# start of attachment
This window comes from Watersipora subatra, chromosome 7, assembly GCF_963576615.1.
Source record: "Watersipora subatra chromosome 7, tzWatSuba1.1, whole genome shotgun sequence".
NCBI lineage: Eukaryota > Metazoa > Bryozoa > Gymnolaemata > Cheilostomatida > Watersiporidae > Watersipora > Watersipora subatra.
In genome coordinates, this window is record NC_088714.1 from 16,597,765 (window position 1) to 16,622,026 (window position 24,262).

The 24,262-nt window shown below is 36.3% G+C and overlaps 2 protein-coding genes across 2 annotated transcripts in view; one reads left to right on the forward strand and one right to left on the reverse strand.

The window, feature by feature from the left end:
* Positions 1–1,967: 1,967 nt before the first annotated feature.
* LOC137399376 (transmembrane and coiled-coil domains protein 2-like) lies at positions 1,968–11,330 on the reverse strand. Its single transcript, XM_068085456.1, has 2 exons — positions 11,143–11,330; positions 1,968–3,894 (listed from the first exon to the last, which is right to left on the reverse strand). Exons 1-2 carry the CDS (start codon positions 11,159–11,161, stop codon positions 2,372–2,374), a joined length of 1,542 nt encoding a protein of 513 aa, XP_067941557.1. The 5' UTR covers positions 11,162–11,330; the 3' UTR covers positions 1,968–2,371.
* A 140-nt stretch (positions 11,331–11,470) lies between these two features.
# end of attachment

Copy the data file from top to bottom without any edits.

This window comes from Watersipora subatra, chromosome 7, assembly GCF_963576615.1.
Source record: "Watersipora subatra chromosome 7, tzWatSuba1.1, whole genome shotgun sequence".
NCBI lineage: Eukaryota > Metazoa > Bryozoa > Gymnolaemata > Cheilostomatida > Watersiporidae > Watersipora > Watersipora subatra.
In genome coordinates, this window is record NC_088714.1 from 16,597,765 (window position 1) to 16,622,026 (window position 24,262).

The 24,262-nt window shown below is 36.3% G+C and overlaps 2 protein-coding genes across 2 annotated transcripts in view; one reads left to right on the forward strand and one right to left on the reverse strand.

The window, feature by feature from the left end:
* Positions 1–1,967: 1,967 nt before the first annotated feature.
* LOC137399376 (transmembrane and coiled-coil domains protein 2-like) lies at positions 1,968–11,330 on the reverse strand. Its single transcript, XM_068085456.1, has 2 exons — positions 11,143–11,330; positions 1,968–3,894 (listed from the first exon to the last, which is right to left on the reverse strand). Exons 1-2 carry the CDS (start codon positions 11,159–11,161, stop codon positions 2,372–2,374), a joined length of 1,542 nt encoding a protein of 513 aa, XP_067941557.1. The 5' UTR covers positions 11,162–11,330; the 3' UTR covers positions 1,968–2,371.
* A 140-nt stretch (positions 11,331–11,470) lies between these two features.